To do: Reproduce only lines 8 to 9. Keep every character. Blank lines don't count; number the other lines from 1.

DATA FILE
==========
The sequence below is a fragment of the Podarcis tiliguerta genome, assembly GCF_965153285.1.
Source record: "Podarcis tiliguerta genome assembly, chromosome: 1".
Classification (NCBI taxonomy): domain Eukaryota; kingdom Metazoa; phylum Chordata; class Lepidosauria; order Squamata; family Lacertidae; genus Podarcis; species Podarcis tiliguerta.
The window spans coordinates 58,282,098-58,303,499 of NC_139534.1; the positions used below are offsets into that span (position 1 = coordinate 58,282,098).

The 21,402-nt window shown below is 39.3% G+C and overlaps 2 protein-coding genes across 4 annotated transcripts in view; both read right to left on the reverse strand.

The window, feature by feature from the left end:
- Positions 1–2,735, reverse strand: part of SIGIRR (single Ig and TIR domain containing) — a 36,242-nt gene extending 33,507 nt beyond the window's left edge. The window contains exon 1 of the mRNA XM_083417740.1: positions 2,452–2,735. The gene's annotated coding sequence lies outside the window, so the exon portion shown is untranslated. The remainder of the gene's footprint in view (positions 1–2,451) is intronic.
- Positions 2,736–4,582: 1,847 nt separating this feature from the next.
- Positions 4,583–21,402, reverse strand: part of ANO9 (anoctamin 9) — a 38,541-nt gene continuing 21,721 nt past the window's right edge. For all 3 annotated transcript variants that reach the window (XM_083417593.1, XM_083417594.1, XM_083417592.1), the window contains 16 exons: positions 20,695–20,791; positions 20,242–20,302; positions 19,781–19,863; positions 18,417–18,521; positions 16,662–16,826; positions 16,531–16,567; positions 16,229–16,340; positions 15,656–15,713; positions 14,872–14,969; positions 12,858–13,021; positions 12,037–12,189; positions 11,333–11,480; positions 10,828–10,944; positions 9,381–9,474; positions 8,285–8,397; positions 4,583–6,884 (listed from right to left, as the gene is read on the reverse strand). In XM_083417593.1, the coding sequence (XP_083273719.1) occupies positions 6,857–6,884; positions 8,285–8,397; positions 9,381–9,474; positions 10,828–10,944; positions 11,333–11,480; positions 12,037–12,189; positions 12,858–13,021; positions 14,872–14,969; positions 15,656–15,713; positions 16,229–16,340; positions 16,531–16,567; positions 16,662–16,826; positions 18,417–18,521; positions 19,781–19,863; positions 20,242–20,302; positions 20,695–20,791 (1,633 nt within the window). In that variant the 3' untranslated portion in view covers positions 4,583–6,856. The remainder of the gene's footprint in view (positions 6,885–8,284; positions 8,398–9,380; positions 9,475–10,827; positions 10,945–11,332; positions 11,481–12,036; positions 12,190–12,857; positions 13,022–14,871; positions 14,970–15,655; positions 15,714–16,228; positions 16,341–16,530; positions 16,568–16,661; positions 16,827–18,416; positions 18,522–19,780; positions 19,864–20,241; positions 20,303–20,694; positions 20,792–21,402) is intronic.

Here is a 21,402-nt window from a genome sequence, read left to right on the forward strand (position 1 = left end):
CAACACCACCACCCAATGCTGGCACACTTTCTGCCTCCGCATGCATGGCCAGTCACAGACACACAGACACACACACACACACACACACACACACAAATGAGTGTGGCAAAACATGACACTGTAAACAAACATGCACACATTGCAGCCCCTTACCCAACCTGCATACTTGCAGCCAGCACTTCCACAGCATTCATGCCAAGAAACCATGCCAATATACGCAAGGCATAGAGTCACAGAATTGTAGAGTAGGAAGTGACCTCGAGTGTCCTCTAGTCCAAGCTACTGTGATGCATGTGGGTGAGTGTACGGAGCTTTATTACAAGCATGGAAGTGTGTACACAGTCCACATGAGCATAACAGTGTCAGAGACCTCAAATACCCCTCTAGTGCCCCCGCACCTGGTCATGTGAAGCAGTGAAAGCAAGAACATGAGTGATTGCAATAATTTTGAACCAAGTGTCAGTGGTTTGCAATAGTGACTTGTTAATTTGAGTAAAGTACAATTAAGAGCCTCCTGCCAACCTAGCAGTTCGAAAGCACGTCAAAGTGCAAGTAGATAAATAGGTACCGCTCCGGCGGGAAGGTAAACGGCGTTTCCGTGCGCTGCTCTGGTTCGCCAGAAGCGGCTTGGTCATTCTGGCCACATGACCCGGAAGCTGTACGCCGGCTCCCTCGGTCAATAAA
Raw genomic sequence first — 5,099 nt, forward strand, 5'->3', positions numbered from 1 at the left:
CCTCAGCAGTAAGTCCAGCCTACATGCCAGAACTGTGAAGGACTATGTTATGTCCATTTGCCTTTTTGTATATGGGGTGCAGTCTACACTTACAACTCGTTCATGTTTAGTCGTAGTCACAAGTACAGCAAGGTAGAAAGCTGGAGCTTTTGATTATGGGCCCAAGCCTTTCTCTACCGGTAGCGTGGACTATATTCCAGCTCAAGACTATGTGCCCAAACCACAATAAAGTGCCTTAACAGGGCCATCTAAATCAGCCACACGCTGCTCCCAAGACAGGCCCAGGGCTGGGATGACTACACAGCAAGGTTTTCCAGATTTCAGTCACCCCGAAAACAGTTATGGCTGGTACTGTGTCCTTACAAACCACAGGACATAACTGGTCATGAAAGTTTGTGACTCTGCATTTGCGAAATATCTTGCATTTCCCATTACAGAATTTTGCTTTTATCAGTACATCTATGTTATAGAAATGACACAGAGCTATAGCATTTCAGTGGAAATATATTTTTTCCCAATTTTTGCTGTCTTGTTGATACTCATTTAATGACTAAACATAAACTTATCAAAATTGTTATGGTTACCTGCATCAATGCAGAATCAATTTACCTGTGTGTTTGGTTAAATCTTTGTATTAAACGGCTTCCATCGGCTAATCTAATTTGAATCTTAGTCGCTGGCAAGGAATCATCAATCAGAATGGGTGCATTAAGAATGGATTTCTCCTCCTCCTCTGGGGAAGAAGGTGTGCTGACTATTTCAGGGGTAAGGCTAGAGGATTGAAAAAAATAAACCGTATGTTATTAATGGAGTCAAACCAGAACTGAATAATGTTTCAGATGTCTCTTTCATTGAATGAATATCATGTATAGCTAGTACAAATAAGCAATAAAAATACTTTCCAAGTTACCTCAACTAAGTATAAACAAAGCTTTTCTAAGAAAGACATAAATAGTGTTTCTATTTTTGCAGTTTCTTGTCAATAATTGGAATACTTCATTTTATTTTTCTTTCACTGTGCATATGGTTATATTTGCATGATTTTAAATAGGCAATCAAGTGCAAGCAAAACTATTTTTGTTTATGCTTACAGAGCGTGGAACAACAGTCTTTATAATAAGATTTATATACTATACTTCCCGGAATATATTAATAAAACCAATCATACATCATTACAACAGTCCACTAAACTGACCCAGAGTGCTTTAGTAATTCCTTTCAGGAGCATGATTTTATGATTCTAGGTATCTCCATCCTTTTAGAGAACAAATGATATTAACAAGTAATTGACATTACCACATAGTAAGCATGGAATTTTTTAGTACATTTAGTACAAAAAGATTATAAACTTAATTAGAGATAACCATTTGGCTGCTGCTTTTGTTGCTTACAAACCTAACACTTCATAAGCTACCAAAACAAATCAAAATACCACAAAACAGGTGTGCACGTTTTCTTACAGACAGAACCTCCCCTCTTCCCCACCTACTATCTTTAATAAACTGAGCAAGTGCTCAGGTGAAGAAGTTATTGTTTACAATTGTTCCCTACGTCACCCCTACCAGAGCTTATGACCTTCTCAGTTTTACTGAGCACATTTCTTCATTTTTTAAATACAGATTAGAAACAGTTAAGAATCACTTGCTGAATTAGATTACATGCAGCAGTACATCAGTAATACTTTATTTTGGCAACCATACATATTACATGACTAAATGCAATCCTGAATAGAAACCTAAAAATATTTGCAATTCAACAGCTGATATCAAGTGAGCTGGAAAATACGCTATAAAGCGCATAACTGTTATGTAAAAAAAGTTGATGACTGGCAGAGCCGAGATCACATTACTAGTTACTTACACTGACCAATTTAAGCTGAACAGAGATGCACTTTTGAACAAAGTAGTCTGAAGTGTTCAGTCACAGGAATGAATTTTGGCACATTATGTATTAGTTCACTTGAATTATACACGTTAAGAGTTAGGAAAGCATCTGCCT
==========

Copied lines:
- Positions 2,736–4,582: 1,847 nt separating this feature from the next.
- Positions 4,583–21,402, reverse strand: part of ANO9 (anoctamin 9) — a 38,541-nt gene continuing 21,721 nt past the window's right edge. For all 3 annotated transcript variants that reach the window (XM_083417593.1, XM_083417594.1, XM_083417592.1), the window contains 16 exons: positions 20,695–20,791; positions 20,242–20,302; positions 19,781–19,863; positions 18,417–18,521; positions 16,662–16,826; positions 16,531–16,567; positions 16,229–16,340; positions 15,656–15,713; positions 14,872–14,969; positions 12,858–13,021; positions 12,037–12,189; positions 11,333–11,480; positions 10,828–10,944; positions 9,381–9,474; positions 8,285–8,397; positions 4,583–6,884 (listed from right to left, as the gene is read on the reverse strand). In XM_083417593.1, the coding sequence (XP_083273719.1) occupies positions 6,857–6,884; positions 8,285–8,397; positions 9,381–9,474; positions 10,828–10,944; positions 11,333–11,480; positions 12,037–12,189; positions 12,858–13,021; positions 14,872–14,969; positions 15,656–15,713; positions 16,229–16,340; positions 16,531–16,567; positions 16,662–16,826; positions 18,417–18,521; positions 19,781–19,863; positions 20,242–20,302; positions 20,695–20,791 (1,633 nt within the window). In that variant the 3' untranslated portion in view covers positions 4,583–6,856. The remainder of the gene's footprint in view (positions 6,885–8,284; positions 8,398–9,380; positions 9,475–10,827; positions 10,945–11,332; positions 11,481–12,036; positions 12,190–12,857; positions 13,022–14,871; positions 14,970–15,655; positions 15,714–16,228; positions 16,341–16,530; positions 16,568–16,661; positions 16,827–18,416; positions 18,522–19,780; positions 19,864–20,241; positions 20,303–20,694; positions 20,792–21,402) is intronic.